Kirby and the Forgotten Land developer interview shared

Kirby and the Forgotten Land developer interview shared

For Kirby and the Forgotten Land, Nintendo has released a new Ask the Developer post. Kei Ninomya, the game’s associate producer, Shinya Kumazaki, the general supervisor and writer, Tatsuya Kamiyama, the director, and Yuki Endo, the level design director, all took part in the conversation to provide additional information about the game’s development.

There’s a lot of interesting information on the methods utilized to make Kirby’s move into 3D as seamless as possible, as well as a discussion of the game’s tone and setting.

Kirby and the Forgotten Land developer interview

We’re talking to the developers behind Kirby and the Forgotten Land for Nintendo Switch, which will be released on March 25th, in this volume of Ask the Developer, an interview series in which Nintendo developers express their thoughts on creating products and the specific points they’re passionate about in their own words.

  • Chapter 1: Why aren’t the stages more thickly filled in?
  • Chapter 2: I can’t believe this is the first 3D Kirby game in the main series!
  • Chapter 3: Just a little more “flavor”
  • Chapter 4: Even more untamed and unbridled

Chapter 1: Why aren’t the stages more thickly filled in?

If you don’t mind, let’s start with a round of introductions.

Kei Ninomiya (from here on referred to as Ninomiya):

Hello! Nintendo’s Kei Ninomiya here. As the title’s associate producer, I kept in touch with everyone at HAL Laboratory (1) as production progressed. Since Kirby: Planet Robobot, I’ve been a part of the Kirby franchise.

(1) HAL Laboratory, Inc., a software development firm that specializes in Kirby games and has worked on the Super Smash Bros. series and other titles.

Shinya Kumazaki (from here on referred to as Kumazaki):

Hello, my name is Shinya Kumazaki, and I work at HAL Laboratory. For the last 20 years, I’ve been working on the Kirby series. Since Kirby: Planet Robobot, I’ve been the series’ general director. I oversaw the whole production for this game, including character designs, in-game music, and more. Among other things, I was in charge of story direction and game text composition.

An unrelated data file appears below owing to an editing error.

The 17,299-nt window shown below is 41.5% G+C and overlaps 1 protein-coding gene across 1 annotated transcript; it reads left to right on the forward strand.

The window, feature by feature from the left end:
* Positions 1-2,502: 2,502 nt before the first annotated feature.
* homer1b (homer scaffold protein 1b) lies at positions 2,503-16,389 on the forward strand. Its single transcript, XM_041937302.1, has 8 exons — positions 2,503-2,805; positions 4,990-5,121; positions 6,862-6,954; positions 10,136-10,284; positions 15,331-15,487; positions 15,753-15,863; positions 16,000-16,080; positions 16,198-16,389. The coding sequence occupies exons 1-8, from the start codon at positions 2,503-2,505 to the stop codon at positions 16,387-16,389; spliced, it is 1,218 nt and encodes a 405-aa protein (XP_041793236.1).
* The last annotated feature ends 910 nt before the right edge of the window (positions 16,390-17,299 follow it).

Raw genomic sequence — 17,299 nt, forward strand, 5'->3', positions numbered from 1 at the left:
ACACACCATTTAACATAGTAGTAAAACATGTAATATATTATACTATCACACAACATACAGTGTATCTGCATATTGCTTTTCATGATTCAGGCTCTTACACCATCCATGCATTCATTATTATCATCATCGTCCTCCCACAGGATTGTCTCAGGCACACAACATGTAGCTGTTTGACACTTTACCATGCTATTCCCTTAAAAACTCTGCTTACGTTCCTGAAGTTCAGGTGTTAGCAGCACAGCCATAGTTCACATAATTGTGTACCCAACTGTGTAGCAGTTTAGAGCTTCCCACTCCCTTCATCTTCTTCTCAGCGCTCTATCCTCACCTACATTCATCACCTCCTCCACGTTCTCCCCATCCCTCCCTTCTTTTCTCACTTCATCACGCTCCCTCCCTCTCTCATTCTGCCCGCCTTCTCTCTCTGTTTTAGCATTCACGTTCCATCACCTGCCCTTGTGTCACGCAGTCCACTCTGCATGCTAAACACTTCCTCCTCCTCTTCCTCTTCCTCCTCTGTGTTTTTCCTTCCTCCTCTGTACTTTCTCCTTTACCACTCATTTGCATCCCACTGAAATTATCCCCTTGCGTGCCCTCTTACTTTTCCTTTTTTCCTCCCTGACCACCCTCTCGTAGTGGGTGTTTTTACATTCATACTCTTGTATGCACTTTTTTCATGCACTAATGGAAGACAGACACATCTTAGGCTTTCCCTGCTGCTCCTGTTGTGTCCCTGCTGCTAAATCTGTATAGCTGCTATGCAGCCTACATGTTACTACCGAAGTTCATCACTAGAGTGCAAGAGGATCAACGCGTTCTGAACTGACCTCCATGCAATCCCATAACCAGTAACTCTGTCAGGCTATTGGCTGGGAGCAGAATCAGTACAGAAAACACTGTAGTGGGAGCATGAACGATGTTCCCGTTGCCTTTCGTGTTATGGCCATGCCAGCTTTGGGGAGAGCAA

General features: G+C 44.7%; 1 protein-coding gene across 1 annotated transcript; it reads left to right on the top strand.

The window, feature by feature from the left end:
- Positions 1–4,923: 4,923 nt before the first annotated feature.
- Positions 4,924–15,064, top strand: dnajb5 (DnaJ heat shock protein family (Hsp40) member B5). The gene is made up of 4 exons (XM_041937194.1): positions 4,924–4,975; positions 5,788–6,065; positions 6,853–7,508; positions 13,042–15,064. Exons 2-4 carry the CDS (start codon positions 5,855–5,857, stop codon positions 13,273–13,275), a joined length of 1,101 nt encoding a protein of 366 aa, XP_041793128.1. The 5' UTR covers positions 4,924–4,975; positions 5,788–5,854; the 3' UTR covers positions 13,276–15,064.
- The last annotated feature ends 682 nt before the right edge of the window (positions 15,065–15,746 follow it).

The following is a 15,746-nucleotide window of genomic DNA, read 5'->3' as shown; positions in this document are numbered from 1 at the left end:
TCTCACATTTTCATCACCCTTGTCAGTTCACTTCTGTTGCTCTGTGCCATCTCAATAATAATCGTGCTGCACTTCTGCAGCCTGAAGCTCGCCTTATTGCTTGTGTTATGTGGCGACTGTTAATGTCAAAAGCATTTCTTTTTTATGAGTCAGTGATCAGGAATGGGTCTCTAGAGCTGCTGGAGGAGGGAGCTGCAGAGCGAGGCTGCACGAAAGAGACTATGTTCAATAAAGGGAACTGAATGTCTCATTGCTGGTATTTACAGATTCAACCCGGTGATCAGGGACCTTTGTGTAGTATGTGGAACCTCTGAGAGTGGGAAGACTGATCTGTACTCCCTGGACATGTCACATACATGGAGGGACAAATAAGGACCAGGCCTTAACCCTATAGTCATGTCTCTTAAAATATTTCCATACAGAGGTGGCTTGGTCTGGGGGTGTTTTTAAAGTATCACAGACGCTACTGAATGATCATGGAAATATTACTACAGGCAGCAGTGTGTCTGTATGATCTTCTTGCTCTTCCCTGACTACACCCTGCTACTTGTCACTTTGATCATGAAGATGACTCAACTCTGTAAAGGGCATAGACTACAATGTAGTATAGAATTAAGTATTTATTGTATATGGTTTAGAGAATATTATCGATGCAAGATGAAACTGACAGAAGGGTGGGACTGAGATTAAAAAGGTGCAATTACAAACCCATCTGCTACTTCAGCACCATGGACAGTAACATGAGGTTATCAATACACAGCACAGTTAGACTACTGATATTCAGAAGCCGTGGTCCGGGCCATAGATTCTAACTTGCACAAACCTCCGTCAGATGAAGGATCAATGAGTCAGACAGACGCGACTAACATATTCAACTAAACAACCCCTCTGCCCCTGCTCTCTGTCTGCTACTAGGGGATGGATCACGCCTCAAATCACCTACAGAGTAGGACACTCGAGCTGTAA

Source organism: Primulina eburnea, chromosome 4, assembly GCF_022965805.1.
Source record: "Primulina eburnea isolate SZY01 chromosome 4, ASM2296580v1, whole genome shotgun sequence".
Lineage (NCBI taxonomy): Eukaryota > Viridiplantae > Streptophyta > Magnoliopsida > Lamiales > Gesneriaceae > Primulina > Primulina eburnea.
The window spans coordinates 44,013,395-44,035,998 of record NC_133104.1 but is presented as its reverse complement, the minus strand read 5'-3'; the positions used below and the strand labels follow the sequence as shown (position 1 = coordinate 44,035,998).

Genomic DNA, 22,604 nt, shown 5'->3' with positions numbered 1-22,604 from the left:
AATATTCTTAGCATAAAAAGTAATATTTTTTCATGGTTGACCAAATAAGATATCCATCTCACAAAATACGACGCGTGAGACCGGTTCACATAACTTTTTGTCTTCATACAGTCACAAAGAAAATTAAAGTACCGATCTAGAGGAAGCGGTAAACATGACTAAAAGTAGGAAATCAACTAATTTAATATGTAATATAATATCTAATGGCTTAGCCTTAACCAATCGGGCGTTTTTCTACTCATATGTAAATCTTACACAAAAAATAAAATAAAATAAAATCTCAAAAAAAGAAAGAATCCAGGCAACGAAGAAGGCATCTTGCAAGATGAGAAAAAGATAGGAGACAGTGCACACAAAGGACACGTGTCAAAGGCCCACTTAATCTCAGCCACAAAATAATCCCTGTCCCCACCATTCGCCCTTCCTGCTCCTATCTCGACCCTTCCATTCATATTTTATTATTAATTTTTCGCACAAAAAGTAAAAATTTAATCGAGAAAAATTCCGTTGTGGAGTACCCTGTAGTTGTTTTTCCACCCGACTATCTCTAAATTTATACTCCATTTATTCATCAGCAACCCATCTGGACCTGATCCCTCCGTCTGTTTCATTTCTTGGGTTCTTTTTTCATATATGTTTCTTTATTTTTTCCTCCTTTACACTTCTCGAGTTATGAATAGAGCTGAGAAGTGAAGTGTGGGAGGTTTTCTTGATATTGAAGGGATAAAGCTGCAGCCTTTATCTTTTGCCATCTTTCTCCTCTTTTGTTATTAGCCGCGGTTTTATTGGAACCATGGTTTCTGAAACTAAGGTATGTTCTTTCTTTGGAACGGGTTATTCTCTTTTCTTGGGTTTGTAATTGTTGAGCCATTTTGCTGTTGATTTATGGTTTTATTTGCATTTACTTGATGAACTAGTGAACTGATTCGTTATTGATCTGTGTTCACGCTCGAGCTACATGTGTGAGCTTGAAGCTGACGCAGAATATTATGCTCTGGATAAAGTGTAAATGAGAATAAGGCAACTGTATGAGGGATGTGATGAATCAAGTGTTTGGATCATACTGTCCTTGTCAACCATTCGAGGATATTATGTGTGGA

Tatsuya Kamiyama (from here on referred to as Kamiyama):

Hi! HAL Laboratory’s Tatsuya Kamiyama here. I’ve been a part of the Kirby franchise since Kirby’s Adventure Wii, but this was my first time directing a game. I was in charge of the game’s general structure, character behavior, plot writing, and cutscenes (2), among other things.

(2) A cutscene is an in-game movie that depicts dialogue between characters or communication with an opponent and represents the plot.

Yuki Endo (from here on referred to as Endo):

Hello! My name is Yuki Endo, and I’m also from HAL Laboratory. I’ve also been a fan of the series since Kirby’s Adventure Wii. For this recent game, I was the level design director, which meant that I generated and oversaw the specifications for things like adversaries and particular stage dynamics, then organized them to create each stage.

Thank you very much. And thank you for taking the time to participate in this remote interview with us! We’d love to hear your opinions on this game, including development tales and instances of your trial-and-error approach, as representatives from both HAL Laboratory and Nintendo. Would you mind giving us a little introduction to Kirby and the Forgotten Land, Mr Ninomiya?


It wouldn’t bother me in the least. Kirby and the Forgotten Land is the most recent installment in the main Kirby series, as well as Kirby’s first completely 3D platformer. The game takes place in a new setting, a planet littered with the wreckage of a bygone era. Kirby is controlled by the player as he freely explores and completes each level. Kirby can still fly, swallow foes, and copy their skills, but we’ve also introduced some new activities, such as developing each Copy Ability and employing Mouthful Mode, as in previous games. As a result, one of the game’s features is the range of activities available.

This is the first core installment in the series to concentrate on 3D platforming, as you said. What made you decide to take Kirby in a different direction?